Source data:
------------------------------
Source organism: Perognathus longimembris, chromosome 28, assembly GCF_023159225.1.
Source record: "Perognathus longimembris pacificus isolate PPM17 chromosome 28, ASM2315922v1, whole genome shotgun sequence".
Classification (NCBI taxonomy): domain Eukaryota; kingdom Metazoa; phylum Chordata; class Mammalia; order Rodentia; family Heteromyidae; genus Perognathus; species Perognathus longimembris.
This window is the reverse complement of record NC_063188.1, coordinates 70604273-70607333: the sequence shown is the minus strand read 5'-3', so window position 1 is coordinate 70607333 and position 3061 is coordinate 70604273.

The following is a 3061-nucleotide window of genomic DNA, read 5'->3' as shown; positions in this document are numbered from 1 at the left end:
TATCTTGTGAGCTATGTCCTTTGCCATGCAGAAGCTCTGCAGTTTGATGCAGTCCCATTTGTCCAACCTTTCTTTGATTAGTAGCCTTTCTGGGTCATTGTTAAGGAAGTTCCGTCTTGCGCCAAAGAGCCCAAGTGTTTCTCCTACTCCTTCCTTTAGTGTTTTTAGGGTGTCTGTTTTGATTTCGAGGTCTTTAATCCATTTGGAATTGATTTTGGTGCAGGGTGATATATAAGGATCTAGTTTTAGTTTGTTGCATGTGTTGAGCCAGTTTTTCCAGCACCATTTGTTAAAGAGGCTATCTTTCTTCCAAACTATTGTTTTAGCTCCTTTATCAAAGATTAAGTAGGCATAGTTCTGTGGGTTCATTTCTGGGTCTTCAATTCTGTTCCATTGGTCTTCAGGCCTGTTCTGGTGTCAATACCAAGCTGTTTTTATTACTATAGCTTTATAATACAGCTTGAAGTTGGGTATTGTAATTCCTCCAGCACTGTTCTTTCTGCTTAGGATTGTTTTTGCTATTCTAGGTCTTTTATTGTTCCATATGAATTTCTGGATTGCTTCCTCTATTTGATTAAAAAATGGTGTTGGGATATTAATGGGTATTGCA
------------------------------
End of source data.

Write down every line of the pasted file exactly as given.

Source organism: Perognathus longimembris, chromosome 28, assembly GCF_023159225.1.
Source record: "Perognathus longimembris pacificus isolate PPM17 chromosome 28, ASM2315922v1, whole genome shotgun sequence".
Classification (NCBI taxonomy): domain Eukaryota; kingdom Metazoa; phylum Chordata; class Mammalia; order Rodentia; family Heteromyidae; genus Perognathus; species Perognathus longimembris.
This window is the reverse complement of record NC_063188.1, coordinates 70604273-70607333: the sequence shown is the minus strand read 5'-3', so window position 1 is coordinate 70607333 and position 3061 is coordinate 70604273.

The following is a 3061-nucleotide window of genomic DNA, read 5'->3' as shown; positions in this document are numbered from 1 at the left end:
TATCTTGTGAGCTATGTCCTTTGCCATGCAGAAGCTCTGCAGTTTGATGCAGTCCCATTTGTCCAACCTTTCTTTGATTAGTAGCCTTTCTGGGTCATTGTTAAGGAAGTTCCGTCTTGCGCCAAAGAGCCCAAGTGTTTCTCCTACTCCTTCCTTTAGTGTTTTTAGGGTGTCTGTTTTGATTTCGAGGTCTTTAATCCATTTGGAATTGATTTTGGTGCAGGGTGATATATAAGGATCTAGTTTTAGTTTGTTGCATGTGTTGAGCCAGTTTTTCCAGCACCATTTGTTAAAGAGGCTATCTTTCTTCCAAACTATTGTTTTAGCTCCTTTATCAAAGATTAAGTAGGCATAGTTCTGTGGGTTCATTTCTGGGTCTTCAATTCTGTTCCATTGGTCTTCAGGCCTGTTCTGGTGTCAATACCAAGCTGTTTTTATTACTATAGCTTTATAATACAGCTTGAAGTTGGGTATTGTAATTCCTCCAGCACTGTTCTTTCTGCTTAGGATTGTTTTTGCTATTCTAGGTCTTTTATTGTTCCATATGAATTTCTGGATTGCTTCCTCTATTTGATTAAAAAATGGTGTTGGGATATTAATGGGTATTGCA